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Report No.

Imaging of radiocesium uptake dynamics in a plant body by using a newly developed high-resolution gamma camera

Kawachi, Naoki; Yin, Y.-G.; Suzui, Nobuo; Ishii, Satomi; Yoshihara, Toshihiro*; Watabe, Hiroshi*; Yamamoto, Seiichi*; Fujimaki, Shu

We developed a new gamma camera specifically for plant nutritional research and successfully performed live imaging of the uptake and partitioning of $$^{137}$$Cs in intact plants. The gamma camera was specially designed for high-energy $$gamma$$ photons from $$^{137}$$Cs (662 keV). To obtain reliable images, a pinhole collimator made of tungsten heavy alloy was used to reduce penetration and scattering of $$gamma$$ photons. The array block of the GAGG scintillator was coupled to a high-quantum efficiency position sensitive photomultiplier tube to obtain accurate images. The completed gamma camera had a sensitivity of 0.83 count s$$^{-1}$$ MBq$$^{-1}$$ for $$^{137}$$Cs, and a spatial resolution of 23.5 mm. We used this gamma camera to study soybean plants that were hydroponically grown and fed with 2.0 MBq of $$^{137}$$Cs for 6 days to visualize and investigate the transport dynamics in aerial plant parts. $$^{137}$$Cs gradually appeared in the shoot several hours after feeding, and then accumulated preferentially and intensively in growing pods and seeds; very little accumulation was observed in mature leaves. Our results also suggested that this gamma-camera method may serve as a practical analyzing tool for breeding crops and improving cultivation techniques resulting in low accumulation of radiocesium into the consumable parts of plants.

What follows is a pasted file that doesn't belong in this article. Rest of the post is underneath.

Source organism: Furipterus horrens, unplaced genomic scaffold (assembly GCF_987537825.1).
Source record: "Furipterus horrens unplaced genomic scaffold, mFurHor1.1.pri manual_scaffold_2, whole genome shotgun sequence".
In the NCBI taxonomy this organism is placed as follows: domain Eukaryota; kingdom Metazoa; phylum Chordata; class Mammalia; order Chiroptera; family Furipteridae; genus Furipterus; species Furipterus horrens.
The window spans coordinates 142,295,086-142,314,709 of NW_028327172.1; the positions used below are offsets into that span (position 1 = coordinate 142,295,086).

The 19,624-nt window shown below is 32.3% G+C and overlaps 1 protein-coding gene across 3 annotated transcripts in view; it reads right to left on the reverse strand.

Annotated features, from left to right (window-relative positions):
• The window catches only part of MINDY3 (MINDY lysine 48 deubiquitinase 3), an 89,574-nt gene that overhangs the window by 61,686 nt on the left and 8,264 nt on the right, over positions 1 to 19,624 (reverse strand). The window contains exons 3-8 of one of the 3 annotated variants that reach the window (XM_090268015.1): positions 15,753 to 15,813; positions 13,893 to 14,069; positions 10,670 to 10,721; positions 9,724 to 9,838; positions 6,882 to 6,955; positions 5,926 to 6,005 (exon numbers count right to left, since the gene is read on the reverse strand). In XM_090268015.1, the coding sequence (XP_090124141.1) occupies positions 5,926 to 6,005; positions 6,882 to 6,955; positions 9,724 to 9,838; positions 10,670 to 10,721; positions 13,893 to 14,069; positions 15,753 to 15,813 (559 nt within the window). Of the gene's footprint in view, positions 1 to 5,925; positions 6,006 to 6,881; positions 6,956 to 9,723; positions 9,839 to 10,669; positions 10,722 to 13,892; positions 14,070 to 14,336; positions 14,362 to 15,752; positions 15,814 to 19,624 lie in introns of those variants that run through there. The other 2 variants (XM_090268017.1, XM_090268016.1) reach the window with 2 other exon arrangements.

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Category:Environmental Sciences



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